Posts Tagged ‘POV PBS’

Another PBS documentary about adoption, “Off and Running”

Tuesday, September 7th, 2010

PBS’s award-winning non-fiction showcase, Point of View, will broadcast another documentary about adoption, tonight, Tuesday, September 7 at 10 p.m. Titled Off and Running, the film was directed by Nicole Opper. Please note: some PBS affiliates are screening the show at a later date. Check your local listings for air time by clicking on this link and typing in your zip code.(

How exciting and wonderful that the subject of adoption is receiving so much attention on public television! I’m glad I support my local affiliate, KQED, with a membership. 

Here’s the PBS synopsis:

Off and Running tells the story of Brooklyn teenager Avery, a track star with a bright future. She is the adopted African-American child of white Jewish lesbians. Her older brother is black and Puerto Rican and her younger brother is Korean. Though it may not look typical, Avery’s household is like most American homes — until Avery writes to her birth mother and the response throws her into crisis. She struggles over her “true” identity, the circumstances of her adoption and her estrangement from black culture. Just when it seems as if her life is unraveling, Avery decides to pick up the pieces and make sense of her identity, with inspiring results.”  (more…)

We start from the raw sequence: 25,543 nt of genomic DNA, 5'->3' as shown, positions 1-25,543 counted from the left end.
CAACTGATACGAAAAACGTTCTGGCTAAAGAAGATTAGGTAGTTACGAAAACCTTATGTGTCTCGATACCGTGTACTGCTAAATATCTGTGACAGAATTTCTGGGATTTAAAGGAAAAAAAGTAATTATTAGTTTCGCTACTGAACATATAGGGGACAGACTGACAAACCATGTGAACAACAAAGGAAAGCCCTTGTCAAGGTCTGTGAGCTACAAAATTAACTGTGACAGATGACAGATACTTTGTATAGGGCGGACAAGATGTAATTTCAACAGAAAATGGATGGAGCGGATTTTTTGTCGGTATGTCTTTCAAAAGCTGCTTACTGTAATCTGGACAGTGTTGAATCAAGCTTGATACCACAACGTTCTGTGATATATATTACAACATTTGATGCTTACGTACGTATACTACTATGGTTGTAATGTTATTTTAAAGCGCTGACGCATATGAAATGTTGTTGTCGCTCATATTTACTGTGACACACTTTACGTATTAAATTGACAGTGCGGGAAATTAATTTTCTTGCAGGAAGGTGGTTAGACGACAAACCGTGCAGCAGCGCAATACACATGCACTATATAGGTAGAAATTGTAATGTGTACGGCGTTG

Wo Ai Ni (I Love You) Mommy

Tuesday, August 31st, 2010

POV, PBS-TV’s award-winning non-fiction showcase, will air Wo Ai Ni (I Love You) Mommy, a documentary by Stephanie Wang-Breal, tonight, August 31. Check your local listing for details.  The film tells the story of an eight-year-old orphan from China, Fang Sui Yong, and the Sadowskys, the family in Long Island who adopts her. The PBS Synopsis asks: “What is it like to be torn from your Chinese foster family, put on a plane with strangers and wake up in a new country, family and culture?” Good question, and one many of us ask regarding our children from Guatemala.

 The film has already generated controversy among some in the adoption community, who criticize the adoptive family as not being accommodating and understanding enough to their new daughter. I haven’t seen the film, so I’m not qualified to comment. I will say that I admire the Sadowskys for allowing director Stephanie Wang-Breal to film them during what is, for many adoptive families, the most stressful period of their lives–the first days and weeks after their children arrive. (Stressful for parents and children.)

I’m posting here a short interview with Terrell Brown, director Wang-Breal, and Donna Sadowsky, the adoptive mom. I especially like when Wang-Breal says her intent was to reveal the “complicated layers” of international adoption. That’s how adoption feels to me—layered and complicated—so I’m interested in seeing Wang-Breal’s interpretation.

Among other awards, Wo Ai Ni Mommy garnered “Best Documentary Feature” from the San Francisco International Asian American Film Festival 2010. The film will be online at September 1, 2010 through November 30, 2010.  I’d love to hear reactions from anyone who watches.